Mindanao Dome variability over the last 160 kyr: Episodic glacial cooling of the West Pacific Warm Pool
Article first published online: 26 FEB 2011
Copyright 2011 by the American Geophysical Union.
Volume 26, Issue 1, March 2011
How to Cite
2011), Mindanao Dome variability over the last 160 kyr: Episodic glacial cooling of the West Pacific Warm Pool, Paleoceanography, 26, PA1208, doi:10.1029/2010PA001966., , , , , , , , and (
- Issue published online: 26 FEB 2011
- Article first published online: 26 FEB 2011
- Manuscript Accepted: 28 DEC 2010
- Manuscript Revised: 10 DEC 2010
- Manuscript Received: 29 MAR 2010
- Mindanao Dome;
- East Asian monsoon;
- oceanic circulation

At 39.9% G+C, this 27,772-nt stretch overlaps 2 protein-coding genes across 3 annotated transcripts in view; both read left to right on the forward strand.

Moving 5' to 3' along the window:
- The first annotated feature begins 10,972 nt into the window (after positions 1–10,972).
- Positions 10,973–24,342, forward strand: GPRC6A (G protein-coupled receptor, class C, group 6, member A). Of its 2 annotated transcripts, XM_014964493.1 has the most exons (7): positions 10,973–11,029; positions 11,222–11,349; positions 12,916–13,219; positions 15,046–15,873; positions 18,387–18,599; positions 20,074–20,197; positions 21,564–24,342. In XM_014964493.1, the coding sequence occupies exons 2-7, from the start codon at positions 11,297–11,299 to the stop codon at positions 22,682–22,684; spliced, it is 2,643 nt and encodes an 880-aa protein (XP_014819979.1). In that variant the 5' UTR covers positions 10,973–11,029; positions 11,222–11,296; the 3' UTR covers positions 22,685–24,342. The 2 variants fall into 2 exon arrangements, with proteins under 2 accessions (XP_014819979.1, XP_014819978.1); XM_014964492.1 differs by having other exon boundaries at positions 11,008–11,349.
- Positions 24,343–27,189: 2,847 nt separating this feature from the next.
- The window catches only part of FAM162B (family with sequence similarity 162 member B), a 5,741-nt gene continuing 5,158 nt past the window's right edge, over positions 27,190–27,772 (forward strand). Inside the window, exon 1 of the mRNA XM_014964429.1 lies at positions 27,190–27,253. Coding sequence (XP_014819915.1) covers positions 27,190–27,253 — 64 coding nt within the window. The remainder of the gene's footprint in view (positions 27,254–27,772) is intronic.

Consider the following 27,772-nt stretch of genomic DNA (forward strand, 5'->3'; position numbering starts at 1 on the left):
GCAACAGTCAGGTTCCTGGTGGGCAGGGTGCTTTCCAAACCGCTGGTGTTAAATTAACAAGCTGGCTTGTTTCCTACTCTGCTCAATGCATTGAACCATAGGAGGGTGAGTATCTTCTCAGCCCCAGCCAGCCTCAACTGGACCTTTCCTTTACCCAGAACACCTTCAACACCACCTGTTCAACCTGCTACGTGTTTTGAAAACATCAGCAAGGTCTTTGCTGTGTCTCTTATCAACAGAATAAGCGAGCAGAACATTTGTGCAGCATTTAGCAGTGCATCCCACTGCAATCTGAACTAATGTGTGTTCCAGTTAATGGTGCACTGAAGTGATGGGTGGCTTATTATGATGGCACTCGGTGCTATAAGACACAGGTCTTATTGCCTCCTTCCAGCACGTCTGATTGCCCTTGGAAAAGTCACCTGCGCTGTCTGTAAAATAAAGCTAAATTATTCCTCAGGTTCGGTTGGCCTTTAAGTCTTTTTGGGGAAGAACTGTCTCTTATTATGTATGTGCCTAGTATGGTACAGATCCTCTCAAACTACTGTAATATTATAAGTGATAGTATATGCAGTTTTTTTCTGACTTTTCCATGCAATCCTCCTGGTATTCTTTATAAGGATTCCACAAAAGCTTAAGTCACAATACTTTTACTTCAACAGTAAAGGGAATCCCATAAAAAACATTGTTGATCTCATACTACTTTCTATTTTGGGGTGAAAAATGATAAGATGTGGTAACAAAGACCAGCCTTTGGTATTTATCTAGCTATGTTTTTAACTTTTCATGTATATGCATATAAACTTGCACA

We present sea surface, upper thermocline, and benthic δ18O data, as well as temperature and paleoproductivity proxy data, from the International Marine Global Change Study Program (IMAGES) Core MD06-3067 (6°31′N, 126°30′E, 1575 m water depth), located in the western equatorial Pacific Ocean within the flow path of the Mindanao Current. Our records reveal considerable glacial-interglacial and suborbital variability in the Mindanao Dome upwelling over the last 160 kyr. Dome activity generally intensified during glacial intervals resulting in cooler thermocline waters, whereas it substantially declined during interglacials, in particular in the early Holocene and early marine oxygen isotope stage (MIS) 5e, when upwelling waters did not reach the thermocline. During MIS 3 and MIS 2, enhanced surface productivity together with remarkably low SST and low upper ocean thermal contrast provide evidence for episodic glacial upwelling to the surface, whereas transient surface warming marks periodic collapses of the Mindanao Dome upwelling during Heinrich events. We attribute the high variability during MIS 3 and MIS 2 to changes in the El Niño Southern Oscillation state that affected boreal winter monsoonal winds and upper ocean circulation. Glacial upwelling intensified when a strong cyclonic gyre became established, whereas El Niño–like conditions during Heinrich events tended to suppress the cyclonic circulation, reducing Ekman transport. Thus, our findings demonstrate that variations in the Mindanao Dome upwelling are closely linked to the position and intensity of the tropical convection and also reflect far-field influences from the high latitudes.